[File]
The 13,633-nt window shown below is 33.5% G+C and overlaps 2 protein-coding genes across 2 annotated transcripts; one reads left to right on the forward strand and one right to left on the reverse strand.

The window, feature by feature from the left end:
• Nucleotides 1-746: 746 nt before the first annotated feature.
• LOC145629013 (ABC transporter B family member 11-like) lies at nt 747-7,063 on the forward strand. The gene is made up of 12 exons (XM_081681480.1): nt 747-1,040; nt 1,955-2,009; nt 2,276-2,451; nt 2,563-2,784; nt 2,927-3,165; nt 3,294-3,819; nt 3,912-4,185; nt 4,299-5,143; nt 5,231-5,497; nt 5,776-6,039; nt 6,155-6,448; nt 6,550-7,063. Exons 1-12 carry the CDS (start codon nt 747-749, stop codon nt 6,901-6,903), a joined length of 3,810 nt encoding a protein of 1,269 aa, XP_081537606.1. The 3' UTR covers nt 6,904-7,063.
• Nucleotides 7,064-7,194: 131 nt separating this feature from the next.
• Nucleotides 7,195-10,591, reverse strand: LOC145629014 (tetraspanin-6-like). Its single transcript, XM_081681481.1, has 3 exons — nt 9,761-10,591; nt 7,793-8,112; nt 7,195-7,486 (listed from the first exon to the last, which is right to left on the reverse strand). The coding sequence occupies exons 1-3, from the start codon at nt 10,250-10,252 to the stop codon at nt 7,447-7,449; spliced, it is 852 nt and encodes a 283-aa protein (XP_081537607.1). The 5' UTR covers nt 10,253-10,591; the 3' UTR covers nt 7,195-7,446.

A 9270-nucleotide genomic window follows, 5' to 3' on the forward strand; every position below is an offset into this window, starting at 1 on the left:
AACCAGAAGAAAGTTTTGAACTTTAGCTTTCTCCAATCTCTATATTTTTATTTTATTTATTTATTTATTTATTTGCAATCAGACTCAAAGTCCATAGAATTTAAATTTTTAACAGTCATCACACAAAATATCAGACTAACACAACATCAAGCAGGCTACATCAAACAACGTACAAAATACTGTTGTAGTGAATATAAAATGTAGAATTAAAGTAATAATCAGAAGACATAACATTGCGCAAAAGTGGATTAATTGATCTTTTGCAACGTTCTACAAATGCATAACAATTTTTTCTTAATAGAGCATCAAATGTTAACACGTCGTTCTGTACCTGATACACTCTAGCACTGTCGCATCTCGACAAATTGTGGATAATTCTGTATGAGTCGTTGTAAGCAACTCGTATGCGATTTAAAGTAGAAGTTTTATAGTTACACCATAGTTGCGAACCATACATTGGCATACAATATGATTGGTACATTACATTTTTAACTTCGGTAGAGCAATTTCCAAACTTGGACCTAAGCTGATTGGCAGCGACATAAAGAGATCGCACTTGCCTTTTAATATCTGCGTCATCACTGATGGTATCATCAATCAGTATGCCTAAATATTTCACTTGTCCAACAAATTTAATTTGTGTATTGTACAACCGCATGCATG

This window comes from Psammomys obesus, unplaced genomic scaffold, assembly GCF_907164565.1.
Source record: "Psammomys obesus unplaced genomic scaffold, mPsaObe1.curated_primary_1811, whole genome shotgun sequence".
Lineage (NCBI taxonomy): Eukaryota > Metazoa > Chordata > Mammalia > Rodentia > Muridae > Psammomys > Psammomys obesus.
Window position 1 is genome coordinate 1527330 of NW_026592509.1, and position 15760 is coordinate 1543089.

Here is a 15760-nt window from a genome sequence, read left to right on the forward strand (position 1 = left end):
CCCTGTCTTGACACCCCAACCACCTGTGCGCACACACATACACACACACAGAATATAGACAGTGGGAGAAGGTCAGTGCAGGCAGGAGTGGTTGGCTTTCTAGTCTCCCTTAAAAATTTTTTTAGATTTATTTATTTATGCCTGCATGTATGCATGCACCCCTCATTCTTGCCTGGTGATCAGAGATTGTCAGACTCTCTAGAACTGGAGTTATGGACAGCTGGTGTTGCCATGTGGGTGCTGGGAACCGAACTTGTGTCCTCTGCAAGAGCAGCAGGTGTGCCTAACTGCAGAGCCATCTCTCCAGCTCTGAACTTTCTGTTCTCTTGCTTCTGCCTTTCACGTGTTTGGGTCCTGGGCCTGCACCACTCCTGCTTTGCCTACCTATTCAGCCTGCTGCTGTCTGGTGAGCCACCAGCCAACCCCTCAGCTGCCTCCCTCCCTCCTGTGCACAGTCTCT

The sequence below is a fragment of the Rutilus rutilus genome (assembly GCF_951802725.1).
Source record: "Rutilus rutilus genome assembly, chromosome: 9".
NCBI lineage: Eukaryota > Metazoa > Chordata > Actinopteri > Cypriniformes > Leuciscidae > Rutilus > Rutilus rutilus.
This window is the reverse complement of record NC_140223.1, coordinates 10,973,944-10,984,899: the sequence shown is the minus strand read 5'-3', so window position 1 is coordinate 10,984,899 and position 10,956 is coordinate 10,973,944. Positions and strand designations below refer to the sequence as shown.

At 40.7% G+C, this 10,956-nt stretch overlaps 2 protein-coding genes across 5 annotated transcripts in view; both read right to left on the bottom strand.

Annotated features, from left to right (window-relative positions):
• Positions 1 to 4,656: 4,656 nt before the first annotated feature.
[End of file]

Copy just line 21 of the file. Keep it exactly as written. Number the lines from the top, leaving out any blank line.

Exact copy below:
• Positions 1 to 4,656: 4,656 nt before the first annotated feature.